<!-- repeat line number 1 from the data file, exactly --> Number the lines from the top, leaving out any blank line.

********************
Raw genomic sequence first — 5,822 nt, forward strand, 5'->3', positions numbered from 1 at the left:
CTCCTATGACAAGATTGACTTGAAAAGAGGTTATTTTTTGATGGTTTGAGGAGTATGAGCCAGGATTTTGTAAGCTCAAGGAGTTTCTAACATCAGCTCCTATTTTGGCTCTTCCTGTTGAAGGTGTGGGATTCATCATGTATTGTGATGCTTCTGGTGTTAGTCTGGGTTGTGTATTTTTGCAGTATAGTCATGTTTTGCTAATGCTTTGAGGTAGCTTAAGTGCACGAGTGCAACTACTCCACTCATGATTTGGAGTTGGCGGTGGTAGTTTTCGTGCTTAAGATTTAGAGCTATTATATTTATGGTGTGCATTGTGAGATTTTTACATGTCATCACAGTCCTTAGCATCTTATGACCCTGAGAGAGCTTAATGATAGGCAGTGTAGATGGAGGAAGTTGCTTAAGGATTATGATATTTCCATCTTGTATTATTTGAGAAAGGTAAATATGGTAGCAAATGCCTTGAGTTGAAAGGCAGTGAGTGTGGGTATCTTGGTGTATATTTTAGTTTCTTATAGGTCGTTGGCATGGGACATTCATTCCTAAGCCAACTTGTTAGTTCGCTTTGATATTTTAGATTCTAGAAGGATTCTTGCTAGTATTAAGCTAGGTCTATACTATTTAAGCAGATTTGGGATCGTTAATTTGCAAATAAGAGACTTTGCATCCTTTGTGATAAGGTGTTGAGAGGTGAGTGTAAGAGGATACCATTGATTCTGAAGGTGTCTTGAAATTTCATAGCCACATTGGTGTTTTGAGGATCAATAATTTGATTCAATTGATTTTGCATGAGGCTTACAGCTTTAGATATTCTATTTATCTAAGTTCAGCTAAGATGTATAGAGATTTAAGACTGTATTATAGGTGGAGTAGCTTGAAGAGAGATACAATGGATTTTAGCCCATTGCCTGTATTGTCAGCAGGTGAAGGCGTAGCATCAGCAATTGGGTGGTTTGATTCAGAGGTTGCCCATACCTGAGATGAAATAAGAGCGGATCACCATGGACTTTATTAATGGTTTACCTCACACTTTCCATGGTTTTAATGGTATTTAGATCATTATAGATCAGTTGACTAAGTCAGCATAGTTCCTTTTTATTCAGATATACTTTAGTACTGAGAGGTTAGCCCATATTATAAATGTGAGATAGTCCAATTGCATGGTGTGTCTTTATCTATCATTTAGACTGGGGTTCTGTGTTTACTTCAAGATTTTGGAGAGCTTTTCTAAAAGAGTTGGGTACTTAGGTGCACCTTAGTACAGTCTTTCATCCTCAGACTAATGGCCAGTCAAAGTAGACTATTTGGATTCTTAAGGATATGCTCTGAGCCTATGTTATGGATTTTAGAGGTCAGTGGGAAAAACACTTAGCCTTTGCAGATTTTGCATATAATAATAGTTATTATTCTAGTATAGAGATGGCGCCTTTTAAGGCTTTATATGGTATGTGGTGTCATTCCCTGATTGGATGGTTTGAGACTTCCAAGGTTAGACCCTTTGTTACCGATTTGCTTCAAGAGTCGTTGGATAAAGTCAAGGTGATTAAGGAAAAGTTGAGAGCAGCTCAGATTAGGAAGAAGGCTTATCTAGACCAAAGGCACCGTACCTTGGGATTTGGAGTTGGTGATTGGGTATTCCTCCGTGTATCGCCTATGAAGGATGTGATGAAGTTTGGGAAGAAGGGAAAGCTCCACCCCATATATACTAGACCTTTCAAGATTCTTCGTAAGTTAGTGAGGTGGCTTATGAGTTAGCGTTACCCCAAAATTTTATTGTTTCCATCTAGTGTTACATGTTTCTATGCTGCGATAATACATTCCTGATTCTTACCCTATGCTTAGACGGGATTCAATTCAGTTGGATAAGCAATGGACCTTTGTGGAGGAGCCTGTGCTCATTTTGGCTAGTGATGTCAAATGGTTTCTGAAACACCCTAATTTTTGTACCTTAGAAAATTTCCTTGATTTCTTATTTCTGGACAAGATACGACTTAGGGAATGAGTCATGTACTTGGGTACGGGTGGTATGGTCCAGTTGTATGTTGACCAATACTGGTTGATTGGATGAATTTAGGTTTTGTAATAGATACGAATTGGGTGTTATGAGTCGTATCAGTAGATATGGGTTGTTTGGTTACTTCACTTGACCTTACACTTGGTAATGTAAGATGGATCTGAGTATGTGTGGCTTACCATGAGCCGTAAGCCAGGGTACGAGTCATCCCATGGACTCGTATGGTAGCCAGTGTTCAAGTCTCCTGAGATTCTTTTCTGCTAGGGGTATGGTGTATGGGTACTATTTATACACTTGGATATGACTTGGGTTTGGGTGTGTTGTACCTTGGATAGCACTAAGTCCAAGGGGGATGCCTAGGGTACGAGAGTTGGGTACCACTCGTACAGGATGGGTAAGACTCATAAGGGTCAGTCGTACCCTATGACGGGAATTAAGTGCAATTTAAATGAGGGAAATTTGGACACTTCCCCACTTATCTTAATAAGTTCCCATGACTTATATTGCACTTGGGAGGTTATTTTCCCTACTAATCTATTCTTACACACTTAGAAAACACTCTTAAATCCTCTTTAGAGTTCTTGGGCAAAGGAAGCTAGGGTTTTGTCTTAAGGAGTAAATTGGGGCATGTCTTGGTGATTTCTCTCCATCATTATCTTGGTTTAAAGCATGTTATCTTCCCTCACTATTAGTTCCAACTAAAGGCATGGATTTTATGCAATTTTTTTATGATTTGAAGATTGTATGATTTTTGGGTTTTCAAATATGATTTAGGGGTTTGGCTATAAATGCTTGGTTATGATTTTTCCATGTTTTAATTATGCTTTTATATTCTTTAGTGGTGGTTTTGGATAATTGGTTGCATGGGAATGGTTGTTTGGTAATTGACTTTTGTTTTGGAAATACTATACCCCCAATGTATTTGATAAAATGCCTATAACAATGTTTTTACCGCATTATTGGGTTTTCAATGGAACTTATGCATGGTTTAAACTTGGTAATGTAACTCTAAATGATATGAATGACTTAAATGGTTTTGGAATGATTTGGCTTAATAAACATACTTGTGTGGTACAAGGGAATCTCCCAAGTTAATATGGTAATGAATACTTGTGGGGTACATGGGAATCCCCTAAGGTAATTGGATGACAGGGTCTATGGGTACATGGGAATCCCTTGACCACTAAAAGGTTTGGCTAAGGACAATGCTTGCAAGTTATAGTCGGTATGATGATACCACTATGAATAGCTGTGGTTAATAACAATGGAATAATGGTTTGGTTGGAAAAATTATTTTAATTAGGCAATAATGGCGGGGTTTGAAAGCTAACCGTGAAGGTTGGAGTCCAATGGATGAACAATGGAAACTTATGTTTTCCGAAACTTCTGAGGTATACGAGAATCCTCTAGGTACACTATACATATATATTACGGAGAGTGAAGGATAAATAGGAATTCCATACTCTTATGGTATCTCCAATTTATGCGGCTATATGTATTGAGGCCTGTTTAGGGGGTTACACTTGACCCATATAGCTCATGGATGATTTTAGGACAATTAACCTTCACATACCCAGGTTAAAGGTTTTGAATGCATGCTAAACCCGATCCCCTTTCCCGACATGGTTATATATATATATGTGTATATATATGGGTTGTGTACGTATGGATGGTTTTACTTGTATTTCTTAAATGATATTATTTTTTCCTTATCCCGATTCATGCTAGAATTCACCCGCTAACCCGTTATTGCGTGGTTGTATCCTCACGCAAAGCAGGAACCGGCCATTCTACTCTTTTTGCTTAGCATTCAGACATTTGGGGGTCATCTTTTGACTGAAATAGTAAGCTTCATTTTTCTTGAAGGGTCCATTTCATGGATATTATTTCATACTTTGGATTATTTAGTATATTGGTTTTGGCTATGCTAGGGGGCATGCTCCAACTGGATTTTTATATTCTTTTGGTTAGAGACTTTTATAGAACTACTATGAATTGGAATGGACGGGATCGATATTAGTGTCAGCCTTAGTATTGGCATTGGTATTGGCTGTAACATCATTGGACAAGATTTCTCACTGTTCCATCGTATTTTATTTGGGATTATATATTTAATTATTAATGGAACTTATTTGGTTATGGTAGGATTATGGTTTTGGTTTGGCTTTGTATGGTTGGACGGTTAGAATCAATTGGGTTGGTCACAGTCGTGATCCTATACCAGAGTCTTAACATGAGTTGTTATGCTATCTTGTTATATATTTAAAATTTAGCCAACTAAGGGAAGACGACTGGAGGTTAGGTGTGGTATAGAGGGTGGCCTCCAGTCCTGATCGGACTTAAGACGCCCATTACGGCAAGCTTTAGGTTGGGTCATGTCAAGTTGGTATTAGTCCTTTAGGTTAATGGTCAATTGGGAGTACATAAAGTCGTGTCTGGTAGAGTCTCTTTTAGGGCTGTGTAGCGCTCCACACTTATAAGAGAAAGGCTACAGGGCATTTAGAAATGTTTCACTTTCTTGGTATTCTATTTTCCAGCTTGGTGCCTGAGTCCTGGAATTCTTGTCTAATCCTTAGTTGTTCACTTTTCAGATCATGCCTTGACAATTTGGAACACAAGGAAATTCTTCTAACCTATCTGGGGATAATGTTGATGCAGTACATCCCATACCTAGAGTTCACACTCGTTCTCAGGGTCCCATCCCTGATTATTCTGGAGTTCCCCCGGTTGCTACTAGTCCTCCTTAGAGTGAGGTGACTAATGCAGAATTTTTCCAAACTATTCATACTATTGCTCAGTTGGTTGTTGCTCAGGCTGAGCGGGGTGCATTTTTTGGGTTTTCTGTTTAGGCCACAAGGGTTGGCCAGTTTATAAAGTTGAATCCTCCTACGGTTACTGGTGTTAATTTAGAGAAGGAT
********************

Raw genomic sequence first — 5,822 nt, forward strand, 5'->3', positions numbered from 1 at the left: